Some people will say that this is actually to come to grips with a big problem we had last year when Confederation Life went down. What is really involved here is that this is a very subtle way to get us ready for that continued erosion of the distinction between the financial pillars. It will have the effect of drawing more and more power into the hands of fewer and fewer financial institutions, namely the banks.
I will get into the Confederation Life matter in greater detail because it is this concentration of power that creates some difficulties. For example, the Confederation Life people bought trust companies and through that trust company they developed what would easily be characterized as an imprudent portfolio. It was imprudent from the point of view that it was overextended in a particular sector.
My understanding is that the former Superintendent of Financial Institutions did tell the Standing Committee on Industry that he had warned that particular institution that it was over extended in the real estate market. But what did he do? Nothing. What did the company do? Nothing.
Some people would argue it is more poor management than an imprudent portfolio. Imprudent portfolio, poor management, whatever the case, the issue is there was legislative provision that allowed a concentration and overextension that was never the intention of the original legislation but nevertheless was the effect of it. That is precisely the danger we are running into here.
Suppose one of our chartered banks today were to go down. Imagine the implications that would have across the country. Within that context let us now look at the provisions in Bill C-100. In particular, I want to look at the Office of the Superintendent of Financial Institutions.
In this context I would refer to exactly what the purpose of the bill is. It is to amend the Bank Act, the Co-operative Credit Associations Act, the Insurance Act, and the Trust and Loan Companies Act, dealing with the disclosure of information, the elimination of appeals in relation to certain matters, the disqualification of persons from becoming office holders of an institution, the taking of control of an institution by the Superintendent of Financial Institutions, and changes to the duties of the superintendent.
Then there are amendments to the Winding-up Act respecting the circumstances and procedures for winding up an institution and the revised part III dealing with the restructuring of insurance companies and amendments to the Canada Deposit Insurance Corporations Act concerning the business affairs of the corporation, the restructuring of the institutions by means of divesting of shares and the corporation becoming a receiver, the assessment and collection of deposit insurance premiums, and the enforcement of the act.
What are some of these details? I refer to clause 81:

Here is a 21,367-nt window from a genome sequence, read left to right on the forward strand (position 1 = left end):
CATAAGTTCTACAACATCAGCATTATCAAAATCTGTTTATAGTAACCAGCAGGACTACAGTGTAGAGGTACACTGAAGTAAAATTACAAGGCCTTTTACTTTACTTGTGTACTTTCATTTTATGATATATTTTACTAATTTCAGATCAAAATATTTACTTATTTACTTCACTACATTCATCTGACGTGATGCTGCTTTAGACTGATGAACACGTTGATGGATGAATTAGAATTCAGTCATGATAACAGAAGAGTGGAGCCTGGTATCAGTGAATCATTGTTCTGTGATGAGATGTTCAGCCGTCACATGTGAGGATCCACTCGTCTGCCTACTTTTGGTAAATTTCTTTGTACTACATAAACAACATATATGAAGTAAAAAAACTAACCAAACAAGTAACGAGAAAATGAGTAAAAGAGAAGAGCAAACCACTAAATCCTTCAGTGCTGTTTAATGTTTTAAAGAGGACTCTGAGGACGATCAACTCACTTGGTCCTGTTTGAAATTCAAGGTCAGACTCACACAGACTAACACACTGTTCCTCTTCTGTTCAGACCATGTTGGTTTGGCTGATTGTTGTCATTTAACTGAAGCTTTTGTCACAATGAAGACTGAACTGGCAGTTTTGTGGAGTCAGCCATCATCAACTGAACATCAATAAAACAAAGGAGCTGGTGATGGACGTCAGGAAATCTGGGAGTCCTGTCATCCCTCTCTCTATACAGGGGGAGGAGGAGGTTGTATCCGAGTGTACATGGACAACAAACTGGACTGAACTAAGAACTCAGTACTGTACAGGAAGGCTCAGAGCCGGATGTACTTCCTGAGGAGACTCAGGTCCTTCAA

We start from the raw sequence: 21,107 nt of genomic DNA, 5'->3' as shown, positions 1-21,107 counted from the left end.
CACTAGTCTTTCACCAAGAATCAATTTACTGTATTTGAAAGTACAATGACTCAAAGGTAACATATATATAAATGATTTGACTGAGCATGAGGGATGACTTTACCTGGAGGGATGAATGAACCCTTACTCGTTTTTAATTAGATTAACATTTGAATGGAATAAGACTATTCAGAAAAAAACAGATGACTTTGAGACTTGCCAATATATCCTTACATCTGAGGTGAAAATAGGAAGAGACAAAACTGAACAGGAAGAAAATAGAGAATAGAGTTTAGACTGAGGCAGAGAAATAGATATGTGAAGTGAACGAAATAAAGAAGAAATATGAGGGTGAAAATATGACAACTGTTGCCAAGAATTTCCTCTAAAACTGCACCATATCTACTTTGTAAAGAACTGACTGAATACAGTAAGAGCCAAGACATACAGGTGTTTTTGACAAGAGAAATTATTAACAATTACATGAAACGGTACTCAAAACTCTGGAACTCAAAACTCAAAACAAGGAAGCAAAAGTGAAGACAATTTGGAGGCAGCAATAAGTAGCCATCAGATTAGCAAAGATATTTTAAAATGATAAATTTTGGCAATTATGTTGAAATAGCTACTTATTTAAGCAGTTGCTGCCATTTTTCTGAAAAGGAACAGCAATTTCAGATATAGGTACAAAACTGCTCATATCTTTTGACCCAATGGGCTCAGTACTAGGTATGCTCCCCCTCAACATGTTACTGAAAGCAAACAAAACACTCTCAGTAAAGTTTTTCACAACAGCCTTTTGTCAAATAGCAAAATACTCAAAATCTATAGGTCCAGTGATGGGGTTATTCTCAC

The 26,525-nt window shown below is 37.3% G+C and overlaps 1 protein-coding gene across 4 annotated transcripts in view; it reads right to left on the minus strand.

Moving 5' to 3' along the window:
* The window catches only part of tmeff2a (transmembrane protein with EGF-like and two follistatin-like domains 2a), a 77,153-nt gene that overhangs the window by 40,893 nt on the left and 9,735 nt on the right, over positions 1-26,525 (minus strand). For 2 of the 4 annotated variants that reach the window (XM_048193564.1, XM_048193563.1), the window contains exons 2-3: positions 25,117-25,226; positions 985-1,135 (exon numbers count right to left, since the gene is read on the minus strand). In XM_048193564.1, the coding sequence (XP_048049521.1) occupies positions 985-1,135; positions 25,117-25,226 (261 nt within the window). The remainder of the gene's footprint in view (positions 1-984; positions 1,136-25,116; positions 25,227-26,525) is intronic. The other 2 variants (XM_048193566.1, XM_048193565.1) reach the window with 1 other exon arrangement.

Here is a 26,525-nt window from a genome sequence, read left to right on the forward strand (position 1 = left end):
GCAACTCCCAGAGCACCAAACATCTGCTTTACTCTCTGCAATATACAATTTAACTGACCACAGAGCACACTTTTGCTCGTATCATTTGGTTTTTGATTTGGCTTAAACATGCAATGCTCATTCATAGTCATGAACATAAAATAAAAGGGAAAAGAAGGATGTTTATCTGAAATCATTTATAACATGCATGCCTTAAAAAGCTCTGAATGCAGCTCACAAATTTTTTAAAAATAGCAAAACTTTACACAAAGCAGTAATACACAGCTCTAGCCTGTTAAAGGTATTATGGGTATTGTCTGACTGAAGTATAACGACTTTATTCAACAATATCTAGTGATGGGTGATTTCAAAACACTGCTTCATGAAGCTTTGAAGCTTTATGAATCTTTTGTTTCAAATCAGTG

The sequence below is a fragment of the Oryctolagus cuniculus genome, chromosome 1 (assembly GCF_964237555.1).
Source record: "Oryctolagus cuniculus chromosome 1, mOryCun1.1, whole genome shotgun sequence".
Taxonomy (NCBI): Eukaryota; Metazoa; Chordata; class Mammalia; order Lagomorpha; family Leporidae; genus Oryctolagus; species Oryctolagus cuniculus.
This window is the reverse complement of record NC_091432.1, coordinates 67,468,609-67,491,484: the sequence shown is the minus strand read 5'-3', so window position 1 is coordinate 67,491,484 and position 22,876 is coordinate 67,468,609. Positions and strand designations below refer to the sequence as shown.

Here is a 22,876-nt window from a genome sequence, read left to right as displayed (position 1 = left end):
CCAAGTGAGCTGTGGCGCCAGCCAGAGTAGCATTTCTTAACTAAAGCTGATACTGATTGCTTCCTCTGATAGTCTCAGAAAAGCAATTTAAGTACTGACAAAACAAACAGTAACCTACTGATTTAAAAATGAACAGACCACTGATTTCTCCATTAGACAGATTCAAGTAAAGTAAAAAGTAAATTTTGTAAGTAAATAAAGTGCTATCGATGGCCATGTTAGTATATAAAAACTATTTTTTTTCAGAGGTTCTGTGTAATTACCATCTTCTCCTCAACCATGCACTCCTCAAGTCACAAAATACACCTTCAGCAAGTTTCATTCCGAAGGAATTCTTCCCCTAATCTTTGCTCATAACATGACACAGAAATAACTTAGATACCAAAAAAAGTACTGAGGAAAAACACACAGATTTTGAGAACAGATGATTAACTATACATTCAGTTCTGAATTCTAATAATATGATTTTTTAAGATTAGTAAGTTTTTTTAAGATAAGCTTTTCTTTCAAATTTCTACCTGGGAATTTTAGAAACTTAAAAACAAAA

(2) The Governor in Council may make regulations and the Superintendent may make guidelines respecting the maintenance by life companies and societies of adequate capital-
Okay, let us keep that in mind.
(3) Notwithstanding that a life company or society is complying with regulations or guidelines made under subsection (2), the Superintendent may, by order, direct the company or society
(a) to increase its capital; or
(b) to provide additional liquidity in such forms and amounts as the Superintendent may require.
Does anybody need any more authority than that to run a company? The whole company could be run with those two phrases.
Then the bill goes on to state:
The Governor in Council may make regulations and the Superintendent may make guidelines respecting the maintenance by property and casualty companies of assets of a particular value.
This is again a direct imposition. In fact the Superintendent of Financial Institutions can get into the exact management now of the company itself:
Notwithstanding that a property and casualty company is complying with regulations or guidelines made under subsection (2), the Superintendent may, by order, direct the company to increase its assets.
A company may then enter into a transaction with a related party of a company if the Superintendent, by order, has exempted the transaction from the provisions of section 521.
We want to put this into the context of clause 93, because we recognize how significant the powers of the superintendent are in determining the assets of a company, to increase its financial situation, to look at the ownership of property of the company. Now let us get a good view of what else happens here:
The Superintendent shall disclose, at such times and in such manner as the Minister may determine, such information obtained by the Superintendent under this Act as the
Minister considers ought to be disclosed for the purposes of the analysis of the financial condition of a company, society, foreign company or provincial company-
Good, we will say, that is fine; there is nothing wrong with that. I agree. It goes on:
(a) is contained in returns filed pursuant to the Superintendent's financial regulatory reporting requirements in respect of companies, societies, foreign companies or provincial companies; or
(b) has been obtained as a result of an industry-wide or sectoral survey conducted by the Superintendent in relation to an issue or circumstances that could have an impact on the financial condition of companies, societies, foreign companies or provincial companies.
Now comes the key part. We notice that the superintendent can do these things but subject to the minister's approval. The second clause states:
The Minister shall consult with the Superintendent before making any determination under subsection (1).
What has happened here? We have the minister deciding in the first instance what the superintendent should do and what kinds of information can be collected, and then before he can have any discussions or make any public pronouncements he has to go back and consult with the superintendent before he can do that. Who is in charge here?